For anyone in the LGBT community, the journey toward marriage equality has been filled with some highs, but mostly lows. One state would pass its support of same-sex marriage, and then another would take those rights away. The angry arguments on TV interpreting religious beliefs were always disappointing and confusing for a community that was only looking to make a commitment in the eyes of the law. It was an emotional tug of war that would seemingly never end.
On Friday morning, it finally did.
By overturning the Sixth Circuit's ruling on Obergefell vs. Hodges, the Supreme Court struck down same-sex marriage bans and, at long last, brought marriage equality to all 50 states. The cynical part of me was filled with worry in the days leading up to the ruling, but as soon as I read the text messages of joy that kept pouring in this morning, I was overcome with emotion.
Immediately my thoughts went back to 1995, when I was walking out of the hospital just moments after my partner, Sam, died in a San Diego emergency room. Being in the closet had made our world more difficult than you can imagine, and I could not help but wonder how different the world is now than it was then.
Today's ruling is important to me personally, but I also know it will have a very important impact on this generation of Major and Minor Leaguers. I am so proud of MLB for its unwavering support of our message of inclusion. The San Francisco Giants and the Tampa Bay Rays, in particular, deserve mention, as both organizations signed an amicus brief in this case, showing support for their communities and employees, and making an inclusive statement that was loud and clear.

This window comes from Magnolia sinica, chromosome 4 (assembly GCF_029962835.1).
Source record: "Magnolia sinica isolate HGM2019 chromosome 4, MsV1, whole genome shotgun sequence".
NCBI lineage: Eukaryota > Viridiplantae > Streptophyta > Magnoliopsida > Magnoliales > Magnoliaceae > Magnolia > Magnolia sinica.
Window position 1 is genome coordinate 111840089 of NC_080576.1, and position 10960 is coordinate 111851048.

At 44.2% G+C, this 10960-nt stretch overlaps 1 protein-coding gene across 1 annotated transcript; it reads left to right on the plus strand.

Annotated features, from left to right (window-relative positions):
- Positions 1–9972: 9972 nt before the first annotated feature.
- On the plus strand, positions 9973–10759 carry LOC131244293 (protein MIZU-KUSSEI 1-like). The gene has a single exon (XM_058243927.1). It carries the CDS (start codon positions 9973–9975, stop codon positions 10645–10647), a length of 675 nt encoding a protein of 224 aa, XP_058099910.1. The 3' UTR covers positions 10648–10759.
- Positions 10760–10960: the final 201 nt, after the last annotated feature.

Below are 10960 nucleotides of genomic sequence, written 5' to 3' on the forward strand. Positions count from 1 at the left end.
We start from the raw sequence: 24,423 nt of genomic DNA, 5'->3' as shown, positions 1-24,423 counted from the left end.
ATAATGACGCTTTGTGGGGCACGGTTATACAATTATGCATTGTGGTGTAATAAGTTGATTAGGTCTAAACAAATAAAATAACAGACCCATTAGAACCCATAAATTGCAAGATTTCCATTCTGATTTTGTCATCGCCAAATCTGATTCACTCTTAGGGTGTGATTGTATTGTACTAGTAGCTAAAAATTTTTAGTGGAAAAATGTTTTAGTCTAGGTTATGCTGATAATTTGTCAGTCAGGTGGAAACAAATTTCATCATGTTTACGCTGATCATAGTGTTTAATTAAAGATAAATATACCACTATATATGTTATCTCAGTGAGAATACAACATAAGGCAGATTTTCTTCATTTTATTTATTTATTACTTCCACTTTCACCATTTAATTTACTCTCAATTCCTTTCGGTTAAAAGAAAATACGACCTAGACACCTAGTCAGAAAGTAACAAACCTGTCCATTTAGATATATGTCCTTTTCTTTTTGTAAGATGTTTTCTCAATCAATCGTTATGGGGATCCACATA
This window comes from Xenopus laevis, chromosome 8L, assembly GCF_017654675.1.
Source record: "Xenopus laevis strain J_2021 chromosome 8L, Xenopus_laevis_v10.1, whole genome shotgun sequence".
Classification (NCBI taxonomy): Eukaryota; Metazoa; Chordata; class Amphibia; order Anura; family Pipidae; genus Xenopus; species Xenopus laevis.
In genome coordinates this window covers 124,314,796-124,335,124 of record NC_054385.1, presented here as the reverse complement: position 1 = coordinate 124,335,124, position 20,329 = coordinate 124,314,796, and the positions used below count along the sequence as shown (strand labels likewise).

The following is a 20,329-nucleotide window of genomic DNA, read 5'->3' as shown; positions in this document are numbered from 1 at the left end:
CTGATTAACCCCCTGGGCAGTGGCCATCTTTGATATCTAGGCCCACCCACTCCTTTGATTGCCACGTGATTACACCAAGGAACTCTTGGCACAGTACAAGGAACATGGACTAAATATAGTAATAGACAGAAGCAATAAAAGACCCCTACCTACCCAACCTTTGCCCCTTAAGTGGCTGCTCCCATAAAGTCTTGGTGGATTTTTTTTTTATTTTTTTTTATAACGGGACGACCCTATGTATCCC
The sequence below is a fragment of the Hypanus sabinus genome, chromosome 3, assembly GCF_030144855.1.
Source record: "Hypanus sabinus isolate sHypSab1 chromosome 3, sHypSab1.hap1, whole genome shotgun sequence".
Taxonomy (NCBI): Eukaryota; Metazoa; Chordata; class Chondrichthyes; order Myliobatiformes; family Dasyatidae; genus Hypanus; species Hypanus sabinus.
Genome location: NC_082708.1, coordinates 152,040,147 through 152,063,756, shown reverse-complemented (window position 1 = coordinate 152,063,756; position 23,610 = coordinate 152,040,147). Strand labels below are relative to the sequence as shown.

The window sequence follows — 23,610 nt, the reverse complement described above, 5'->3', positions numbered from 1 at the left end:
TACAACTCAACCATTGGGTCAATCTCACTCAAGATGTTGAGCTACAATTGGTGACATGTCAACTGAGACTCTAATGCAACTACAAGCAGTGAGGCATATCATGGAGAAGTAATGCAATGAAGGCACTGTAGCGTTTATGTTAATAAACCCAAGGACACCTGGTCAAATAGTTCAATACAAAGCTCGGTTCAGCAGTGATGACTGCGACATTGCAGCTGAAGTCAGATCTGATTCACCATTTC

The progress that our sport is making is already apparent: On Thursday night, Sean Conroy of the independent Sonoma Stompers became the first openly gay player to pitch professionally. He threw a shutout, but perhaps my favorite part of his performance is that he just played. There was no fanfare, no "look-at-me" gestures, just a ballplayer being his best self on the mound.
I struggled with my own self-acceptance for 32 years, and it's powerful to see an openly gay man on the mound of a professional game. That said, I understand all too well the difficulties that some people have with change, and as we move closer to equality for all citizens, it is important that we remain grateful that we live in this country where we are allowed to voice our opinions in a civil and respectful way.
My journey away from baseball and now back has helped me heal from some terrible decisions I made when I was living in isolation. Those experiences have made me more determined than ever to communicate the message of inclusion, and create a connection with my brothers and sisters who work, play and come to watch our amazing sport.
At the end of the day, I want every fan to know they are welcome as they walk through the turnstiles. Today brought us all a little bit closer.
Billy Bean is the ambassador of inclusion for Major League Baseball. This story was not subject to the approval of Major League Baseball or its clubs.